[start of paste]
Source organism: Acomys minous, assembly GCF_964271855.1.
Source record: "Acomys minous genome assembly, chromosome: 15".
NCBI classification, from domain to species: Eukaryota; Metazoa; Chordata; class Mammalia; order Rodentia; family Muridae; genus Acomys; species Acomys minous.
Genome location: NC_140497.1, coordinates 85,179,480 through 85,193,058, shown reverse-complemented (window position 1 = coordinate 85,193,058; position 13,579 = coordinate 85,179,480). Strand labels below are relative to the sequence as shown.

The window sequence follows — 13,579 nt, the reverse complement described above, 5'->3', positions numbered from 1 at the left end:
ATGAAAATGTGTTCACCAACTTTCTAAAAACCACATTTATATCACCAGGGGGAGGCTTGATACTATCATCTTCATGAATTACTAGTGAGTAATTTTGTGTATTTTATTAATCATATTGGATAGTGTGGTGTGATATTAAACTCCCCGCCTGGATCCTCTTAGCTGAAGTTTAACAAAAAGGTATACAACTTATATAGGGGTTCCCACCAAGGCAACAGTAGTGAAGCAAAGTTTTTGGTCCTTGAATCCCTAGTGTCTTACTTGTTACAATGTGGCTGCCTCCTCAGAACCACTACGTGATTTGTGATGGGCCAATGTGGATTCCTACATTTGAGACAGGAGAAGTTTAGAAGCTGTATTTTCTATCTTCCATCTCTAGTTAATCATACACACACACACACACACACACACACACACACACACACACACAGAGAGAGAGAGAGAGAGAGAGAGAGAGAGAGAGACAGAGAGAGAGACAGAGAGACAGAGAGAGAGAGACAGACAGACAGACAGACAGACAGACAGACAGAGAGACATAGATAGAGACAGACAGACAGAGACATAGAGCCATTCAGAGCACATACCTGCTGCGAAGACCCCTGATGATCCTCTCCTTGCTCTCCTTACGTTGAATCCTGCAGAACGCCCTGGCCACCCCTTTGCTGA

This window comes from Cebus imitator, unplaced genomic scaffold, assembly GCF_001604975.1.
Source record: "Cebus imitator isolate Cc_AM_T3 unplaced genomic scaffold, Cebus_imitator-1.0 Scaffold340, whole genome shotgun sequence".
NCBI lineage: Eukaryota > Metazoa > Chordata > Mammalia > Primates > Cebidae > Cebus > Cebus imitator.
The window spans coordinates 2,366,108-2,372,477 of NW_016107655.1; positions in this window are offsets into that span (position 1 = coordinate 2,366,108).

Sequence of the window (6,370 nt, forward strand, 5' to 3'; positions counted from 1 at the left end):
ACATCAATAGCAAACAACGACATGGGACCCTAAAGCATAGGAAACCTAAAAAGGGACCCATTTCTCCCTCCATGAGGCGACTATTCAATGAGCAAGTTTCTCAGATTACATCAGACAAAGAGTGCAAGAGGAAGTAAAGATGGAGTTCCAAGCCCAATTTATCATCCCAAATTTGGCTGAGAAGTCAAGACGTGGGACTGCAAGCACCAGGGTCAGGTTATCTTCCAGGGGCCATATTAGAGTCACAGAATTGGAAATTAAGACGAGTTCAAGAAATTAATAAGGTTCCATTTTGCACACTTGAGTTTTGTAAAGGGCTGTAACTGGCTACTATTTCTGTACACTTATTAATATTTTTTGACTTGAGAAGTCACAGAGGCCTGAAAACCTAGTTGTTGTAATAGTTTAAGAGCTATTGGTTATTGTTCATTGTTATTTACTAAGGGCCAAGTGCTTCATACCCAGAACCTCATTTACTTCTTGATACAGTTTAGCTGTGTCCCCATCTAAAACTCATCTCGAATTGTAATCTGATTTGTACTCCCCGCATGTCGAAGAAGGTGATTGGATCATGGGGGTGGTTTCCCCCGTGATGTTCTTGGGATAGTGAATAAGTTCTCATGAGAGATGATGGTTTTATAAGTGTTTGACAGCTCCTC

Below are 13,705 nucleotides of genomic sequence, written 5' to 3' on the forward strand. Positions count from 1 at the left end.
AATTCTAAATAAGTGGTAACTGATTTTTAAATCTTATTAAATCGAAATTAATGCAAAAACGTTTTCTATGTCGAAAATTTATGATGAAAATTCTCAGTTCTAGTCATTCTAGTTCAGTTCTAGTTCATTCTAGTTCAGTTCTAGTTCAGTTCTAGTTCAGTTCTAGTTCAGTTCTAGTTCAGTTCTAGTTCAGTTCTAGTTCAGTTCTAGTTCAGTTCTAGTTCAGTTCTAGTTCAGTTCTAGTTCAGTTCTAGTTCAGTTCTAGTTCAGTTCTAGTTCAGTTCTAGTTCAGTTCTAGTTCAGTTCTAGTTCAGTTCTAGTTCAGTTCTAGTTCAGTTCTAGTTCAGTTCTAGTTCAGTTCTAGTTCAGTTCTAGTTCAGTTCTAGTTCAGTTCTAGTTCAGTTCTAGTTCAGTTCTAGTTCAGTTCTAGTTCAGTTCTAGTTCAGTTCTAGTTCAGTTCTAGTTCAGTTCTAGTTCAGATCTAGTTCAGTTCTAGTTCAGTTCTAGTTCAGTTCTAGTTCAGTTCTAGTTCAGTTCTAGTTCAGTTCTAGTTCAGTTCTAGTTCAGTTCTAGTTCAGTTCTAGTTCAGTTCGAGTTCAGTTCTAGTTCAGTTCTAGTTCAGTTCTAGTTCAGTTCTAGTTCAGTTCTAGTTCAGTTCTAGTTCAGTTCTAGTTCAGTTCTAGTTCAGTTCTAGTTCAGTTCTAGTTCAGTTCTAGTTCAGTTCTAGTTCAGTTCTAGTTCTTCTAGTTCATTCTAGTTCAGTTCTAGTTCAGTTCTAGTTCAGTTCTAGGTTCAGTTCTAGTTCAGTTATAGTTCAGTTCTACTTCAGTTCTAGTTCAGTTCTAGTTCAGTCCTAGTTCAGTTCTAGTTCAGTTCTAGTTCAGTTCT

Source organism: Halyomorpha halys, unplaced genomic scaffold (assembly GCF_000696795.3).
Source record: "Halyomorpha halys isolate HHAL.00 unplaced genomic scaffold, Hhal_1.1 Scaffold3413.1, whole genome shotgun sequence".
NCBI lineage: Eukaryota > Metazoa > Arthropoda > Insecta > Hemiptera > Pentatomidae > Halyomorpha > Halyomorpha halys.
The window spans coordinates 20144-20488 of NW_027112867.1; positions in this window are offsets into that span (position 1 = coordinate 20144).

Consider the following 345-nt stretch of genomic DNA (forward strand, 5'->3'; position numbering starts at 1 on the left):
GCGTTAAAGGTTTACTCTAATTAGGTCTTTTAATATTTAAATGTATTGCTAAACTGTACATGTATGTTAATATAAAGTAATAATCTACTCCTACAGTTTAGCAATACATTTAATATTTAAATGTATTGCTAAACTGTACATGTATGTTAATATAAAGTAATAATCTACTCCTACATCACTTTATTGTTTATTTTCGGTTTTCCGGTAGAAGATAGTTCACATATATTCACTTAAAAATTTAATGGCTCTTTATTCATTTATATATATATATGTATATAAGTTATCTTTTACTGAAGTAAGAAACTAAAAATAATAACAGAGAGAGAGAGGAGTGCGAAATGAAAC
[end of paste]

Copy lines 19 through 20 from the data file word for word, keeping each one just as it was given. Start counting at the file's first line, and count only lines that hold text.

Consider the following 345-nt stretch of genomic DNA (forward strand, 5'->3'; position numbering starts at 1 on the left):
GCGTTAAAGGTTTACTCTAATTAGGTCTTTTAATATTTAAATGTATTGCTAAACTGTACATGTATGTTAATATAAAGTAATAATCTACTCCTACAGTTTAGCAATACATTTAATATTTAAATGTATTGCTAAACTGTACATGTATGTTAATATAAAGTAATAATCTACTCCTACATCACTTTATTGTTTATTTTCGGTTTTCCGGTAGAAGATAGTTCACATATATTCACTTAAAAATTTAATGGCTCTTTATTCATTTATATATATATATGTATATAAGTTATCTTTTACTGAAGTAAGAAACTAAAAATAATAACAGAGAGAGAGAGGAGTGCGAAATGAAAC